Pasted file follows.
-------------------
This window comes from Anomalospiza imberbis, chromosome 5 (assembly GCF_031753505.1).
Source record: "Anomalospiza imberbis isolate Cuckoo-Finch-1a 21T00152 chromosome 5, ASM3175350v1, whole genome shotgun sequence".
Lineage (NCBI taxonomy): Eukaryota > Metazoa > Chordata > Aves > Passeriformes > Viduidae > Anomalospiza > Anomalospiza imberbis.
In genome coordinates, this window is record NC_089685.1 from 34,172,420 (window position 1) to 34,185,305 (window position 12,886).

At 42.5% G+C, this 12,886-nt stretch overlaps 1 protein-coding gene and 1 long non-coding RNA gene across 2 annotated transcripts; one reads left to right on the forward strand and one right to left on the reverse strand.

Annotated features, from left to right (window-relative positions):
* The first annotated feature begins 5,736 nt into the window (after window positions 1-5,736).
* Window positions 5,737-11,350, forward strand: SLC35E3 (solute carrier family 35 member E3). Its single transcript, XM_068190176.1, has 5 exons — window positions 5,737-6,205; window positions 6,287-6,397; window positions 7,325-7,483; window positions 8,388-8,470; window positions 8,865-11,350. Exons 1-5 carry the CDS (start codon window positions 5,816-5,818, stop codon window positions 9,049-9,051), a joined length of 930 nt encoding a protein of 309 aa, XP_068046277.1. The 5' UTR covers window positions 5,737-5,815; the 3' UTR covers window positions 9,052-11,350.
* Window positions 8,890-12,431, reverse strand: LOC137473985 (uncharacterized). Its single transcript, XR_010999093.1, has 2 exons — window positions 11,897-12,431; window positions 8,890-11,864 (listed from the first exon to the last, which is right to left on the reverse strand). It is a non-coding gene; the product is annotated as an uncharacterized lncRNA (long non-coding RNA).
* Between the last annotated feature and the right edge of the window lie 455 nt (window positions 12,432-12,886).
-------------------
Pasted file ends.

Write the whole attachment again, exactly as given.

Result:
This window comes from Anomalospiza imberbis, chromosome 5 (assembly GCF_031753505.1).
Source record: "Anomalospiza imberbis isolate Cuckoo-Finch-1a 21T00152 chromosome 5, ASM3175350v1, whole genome shotgun sequence".
Lineage (NCBI taxonomy): Eukaryota > Metazoa > Chordata > Aves > Passeriformes > Viduidae > Anomalospiza > Anomalospiza imberbis.
In genome coordinates, this window is record NC_089685.1 from 34,172,420 (window position 1) to 34,185,305 (window position 12,886).

At 42.5% G+C, this 12,886-nt stretch overlaps 1 protein-coding gene and 1 long non-coding RNA gene across 2 annotated transcripts; one reads left to right on the forward strand and one right to left on the reverse strand.

Annotated features, from left to right (window-relative positions):
* The first annotated feature begins 5,736 nt into the window (after window positions 1-5,736).
* Window positions 5,737-11,350, forward strand: SLC35E3 (solute carrier family 35 member E3). Its single transcript, XM_068190176.1, has 5 exons — window positions 5,737-6,205; window positions 6,287-6,397; window positions 7,325-7,483; window positions 8,388-8,470; window positions 8,865-11,350. Exons 1-5 carry the CDS (start codon window positions 5,816-5,818, stop codon window positions 9,049-9,051), a joined length of 930 nt encoding a protein of 309 aa, XP_068046277.1. The 5' UTR covers window positions 5,737-5,815; the 3' UTR covers window positions 9,052-11,350.
* Window positions 8,890-12,431, reverse strand: LOC137473985 (uncharacterized). Its single transcript, XR_010999093.1, has 2 exons — window positions 11,897-12,431; window positions 8,890-11,864 (listed from the first exon to the last, which is right to left on the reverse strand). It is a non-coding gene; the product is annotated as an uncharacterized lncRNA (long non-coding RNA).
* Between the last annotated feature and the right edge of the window lie 455 nt (window positions 12,432-12,886).